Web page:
Review by Christine Stewart-Nuñez
Terra Incognita follows Sara Henning’s much-lauded View from True North, co-winner of the 2017 Crab Orchard Series in Poetry Open Competition Award and the 2019 High Plains Book Award. In her second collection, winner of the Hollis Summers Poetry Prize, Henning offers the transformational knowledge of how grief drops into our bodies, reframes our memories, and binds us to our lost beloveds. And she does so with exquisite wordcraft that harnesses our emotions. I highly recommend this book for a range of readers: those who already love poetry, and those who would benefit from this gorgeous invitation to consider love and loss.
This gorgeous book flows from the opening line of the first poem: “When my mother died…” From the point of view of losing her mother to cancer, even a childhood memory of pleasure—eating saltwater taffy in Savannah—stories grief. In another poem, recollection of her mother frying eggs shimmers to new knowledge:
“ —two martyrs cracked open, their future
braised slow. Years later, I’m still fork-deep
in awakening. She’s dead, and no one can teach me
to pierce the grief, to catch its trigger of salt.” (9)
The stark beauty rendered in such a simple act of cooking illuminates the mother-daughter relationship. We understand it as nurturing yet unpretentious. Henning seizes the essence of their bond at the poem’s end by naming the impossibility of recreating her mother’s presence: “How she loved me. / I fry my eggs as if I can taste her, savor what I / can scrape: I eat my failing. I kill the heat” (9). In the longing, we understand the daughter’s returned love for her mother.
Throughout the book, Henning depicts their relationship in sharp fragments—child’s head pressed to her mother’s hip as her mother leads the pair through smashed glass in the street; the mother smoking in the car; the mother cutting the umbilical cords of kittens birthed in their home. These details resist the glossy veneer of sentiment, which can be a danger with poems of loss; instead of telling us how to feel, they persuade us viscerally. For example, “Still Life with Smoke” opens with the speaker declaring that her “heart is hijacked/ by menthol, my mother’s hoodoo” (31). Scent creates such a grip on memory that I, despite not knowing anyone who smokes menthol cigarettes, immediately gasped. I do know the experience of scent becoming “a satin siren, an effigy stretching / its lost body through my lungs” (31). And yet in these poems, scent can evoke another kind of visceral response, equally powerful in its specificity.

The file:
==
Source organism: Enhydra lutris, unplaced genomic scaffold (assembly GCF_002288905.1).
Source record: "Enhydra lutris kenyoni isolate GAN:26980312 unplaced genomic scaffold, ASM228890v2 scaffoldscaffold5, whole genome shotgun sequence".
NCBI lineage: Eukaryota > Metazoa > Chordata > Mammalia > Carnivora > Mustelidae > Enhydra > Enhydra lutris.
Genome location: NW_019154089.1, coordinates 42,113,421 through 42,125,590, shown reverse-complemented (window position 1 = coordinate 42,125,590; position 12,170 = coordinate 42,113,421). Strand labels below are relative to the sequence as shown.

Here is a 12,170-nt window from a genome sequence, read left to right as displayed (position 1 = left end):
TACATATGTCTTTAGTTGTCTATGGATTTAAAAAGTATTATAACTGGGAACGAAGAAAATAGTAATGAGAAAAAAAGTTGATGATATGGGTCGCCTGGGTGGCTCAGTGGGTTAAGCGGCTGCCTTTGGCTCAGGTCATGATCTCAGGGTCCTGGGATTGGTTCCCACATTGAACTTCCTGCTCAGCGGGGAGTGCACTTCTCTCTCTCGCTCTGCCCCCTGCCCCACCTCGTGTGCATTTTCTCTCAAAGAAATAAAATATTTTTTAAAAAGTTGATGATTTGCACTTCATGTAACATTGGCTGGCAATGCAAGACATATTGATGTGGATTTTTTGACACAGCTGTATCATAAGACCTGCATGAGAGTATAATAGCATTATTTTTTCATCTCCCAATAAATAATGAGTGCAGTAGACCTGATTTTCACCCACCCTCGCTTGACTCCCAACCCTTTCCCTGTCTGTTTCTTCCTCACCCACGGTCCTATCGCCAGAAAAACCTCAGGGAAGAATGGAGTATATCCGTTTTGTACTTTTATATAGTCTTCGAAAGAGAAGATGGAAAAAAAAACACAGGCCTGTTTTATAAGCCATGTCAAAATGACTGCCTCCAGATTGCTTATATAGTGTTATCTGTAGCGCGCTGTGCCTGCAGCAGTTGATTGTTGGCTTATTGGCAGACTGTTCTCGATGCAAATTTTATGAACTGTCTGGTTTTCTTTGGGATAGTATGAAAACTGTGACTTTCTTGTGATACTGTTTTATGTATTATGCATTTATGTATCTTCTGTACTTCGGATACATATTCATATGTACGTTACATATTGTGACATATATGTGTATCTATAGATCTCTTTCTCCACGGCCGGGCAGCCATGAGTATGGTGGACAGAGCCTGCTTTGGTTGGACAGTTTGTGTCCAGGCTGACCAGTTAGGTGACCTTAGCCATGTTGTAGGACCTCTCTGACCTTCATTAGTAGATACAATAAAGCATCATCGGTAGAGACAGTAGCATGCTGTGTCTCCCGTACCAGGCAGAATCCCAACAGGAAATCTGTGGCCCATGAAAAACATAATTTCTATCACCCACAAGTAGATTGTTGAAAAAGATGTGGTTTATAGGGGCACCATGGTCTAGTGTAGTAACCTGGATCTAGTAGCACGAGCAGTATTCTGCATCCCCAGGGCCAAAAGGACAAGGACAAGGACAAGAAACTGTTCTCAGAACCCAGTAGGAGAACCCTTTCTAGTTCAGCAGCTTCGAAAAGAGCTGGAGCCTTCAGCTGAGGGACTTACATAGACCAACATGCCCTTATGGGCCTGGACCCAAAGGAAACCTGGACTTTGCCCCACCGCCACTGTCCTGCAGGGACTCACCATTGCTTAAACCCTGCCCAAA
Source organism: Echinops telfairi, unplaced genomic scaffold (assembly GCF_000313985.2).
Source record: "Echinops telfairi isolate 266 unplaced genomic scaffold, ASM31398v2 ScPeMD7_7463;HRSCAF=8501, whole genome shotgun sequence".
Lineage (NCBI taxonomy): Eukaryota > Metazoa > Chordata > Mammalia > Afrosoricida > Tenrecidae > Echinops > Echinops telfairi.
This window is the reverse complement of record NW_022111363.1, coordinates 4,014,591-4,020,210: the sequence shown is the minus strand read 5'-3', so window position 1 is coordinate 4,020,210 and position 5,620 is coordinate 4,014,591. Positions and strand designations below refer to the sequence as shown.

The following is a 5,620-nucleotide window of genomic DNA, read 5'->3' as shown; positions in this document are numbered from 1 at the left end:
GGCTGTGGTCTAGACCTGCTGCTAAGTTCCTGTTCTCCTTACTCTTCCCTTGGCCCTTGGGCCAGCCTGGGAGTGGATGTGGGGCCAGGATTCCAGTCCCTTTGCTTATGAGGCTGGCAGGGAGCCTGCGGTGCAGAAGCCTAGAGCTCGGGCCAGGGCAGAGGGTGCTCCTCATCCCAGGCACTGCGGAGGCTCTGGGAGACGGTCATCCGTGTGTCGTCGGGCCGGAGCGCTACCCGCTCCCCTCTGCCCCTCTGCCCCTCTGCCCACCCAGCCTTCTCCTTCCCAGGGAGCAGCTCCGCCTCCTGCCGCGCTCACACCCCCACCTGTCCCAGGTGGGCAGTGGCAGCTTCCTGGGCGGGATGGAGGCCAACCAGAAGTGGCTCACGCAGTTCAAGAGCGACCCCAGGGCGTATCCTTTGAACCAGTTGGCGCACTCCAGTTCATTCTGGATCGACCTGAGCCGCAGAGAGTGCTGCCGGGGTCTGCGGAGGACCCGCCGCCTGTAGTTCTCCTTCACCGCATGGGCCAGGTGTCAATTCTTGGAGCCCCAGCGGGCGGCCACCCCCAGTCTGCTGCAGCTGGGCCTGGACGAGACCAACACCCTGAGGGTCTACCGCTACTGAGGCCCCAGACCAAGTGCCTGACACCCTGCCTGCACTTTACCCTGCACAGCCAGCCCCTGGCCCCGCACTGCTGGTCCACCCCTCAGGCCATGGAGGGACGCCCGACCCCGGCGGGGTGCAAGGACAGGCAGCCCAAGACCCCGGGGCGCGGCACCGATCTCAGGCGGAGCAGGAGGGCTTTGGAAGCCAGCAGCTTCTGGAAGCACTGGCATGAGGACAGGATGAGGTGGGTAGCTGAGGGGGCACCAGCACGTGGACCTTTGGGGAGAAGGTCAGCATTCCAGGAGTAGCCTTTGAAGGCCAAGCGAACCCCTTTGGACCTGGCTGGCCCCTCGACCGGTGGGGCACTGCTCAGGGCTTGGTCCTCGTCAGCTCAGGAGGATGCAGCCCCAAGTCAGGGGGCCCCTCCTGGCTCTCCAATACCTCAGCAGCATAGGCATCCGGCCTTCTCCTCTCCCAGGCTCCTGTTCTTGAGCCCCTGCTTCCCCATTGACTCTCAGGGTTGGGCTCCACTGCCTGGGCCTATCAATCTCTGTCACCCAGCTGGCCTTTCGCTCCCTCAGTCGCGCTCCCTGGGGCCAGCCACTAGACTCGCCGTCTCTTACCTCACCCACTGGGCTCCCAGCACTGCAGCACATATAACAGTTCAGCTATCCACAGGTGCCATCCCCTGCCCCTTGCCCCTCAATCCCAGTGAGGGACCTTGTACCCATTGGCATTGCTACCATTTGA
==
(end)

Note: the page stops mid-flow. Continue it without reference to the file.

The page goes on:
Henning writes that in the last visit, “I could smell // her tumors ulcerating, that honey-/
crust stink of a wound already // damned” (32).
Throughout Terra Incognita, Henning uses form in stunning ways. On a first read of “Terra Nova,” an accomplished sonnet sequence found at the heart of the book, I sensed the constraints before I could name them. Goosebumps. And like embarking on a route I know well, I begin to anticipate landmarks: turns, refrains, sonic patterns. Every time Henning transformed a closing line into an opening one, she dazzled with finesse, moving readers in and out of time, memory, and imagery: “pity her story until another genre explodes” becomes “Pity her story, its genre exploding” (41). “In her end is my beginning” becomes “Begin me, IV drip of morphine” (42-43), the latter of which initiates a sectional anaphora:
“Begin me, Penguins winning the series 4-2.
Begin me, liver necrosis dropping its gloves,
hoisting her past the final scrimmage. My mother, the trophy
refracting. Begin me, circle that will not end.
Begin me, wound never closing.” (43)
Henning negotiates the rules to surprise and challenge, opening up the process of grief. The effect of her artistry is depth in all areas of craft, creating a scaffold to hold her grief as well as hold ours too. The lines from the villanelle “Terra Firma” feel etched on my body:
“What is pain but a story of mercy? It lingers
in my blood. All things end to end again.
I sink my heels into darkness, that silk tether.
It hurts like hell to bury your mother.” (49)
Rebecca Morgan Frank, the Hollis Summers Poetry Prize judge, called Terra Incognita “searing” and “fierce,” words that will surface for any reader. We see how grief ripples out, all the speaker’s other loves thrown into relief by is power—a lost pregnancy, husband’s health scare. But the work itself doesn’t leave us in despair or fear; Terra Incognita’s power resides in Henning’s testimony to love and how love that endures.
Terra Incognita by Sara Henning
Ohio University Press, 2022,
$17.95 ISBN: 9780821424759
Christine Stewart-Nuñez is the author of The Poet & The Architect (2021), Untrussed (2016) and Bluewords Greening (2016) —winner of the 2018 Whirling Prize (literature of disability theme). Her debut prose collection, Chrysopoeia: Essays of Language, Love, and Place, is forthcoming from Stephen F. Austin Press in 2022. Her work has been the basis for international, cross-artistic collaborations with colleagues in music, dance, visual art, and architecture. Christine served as South Dakota’s poet laureate from 2019-2021. She teaches in the women’s and gender studies program at the University of Manitoba. christinestewartnunez.com.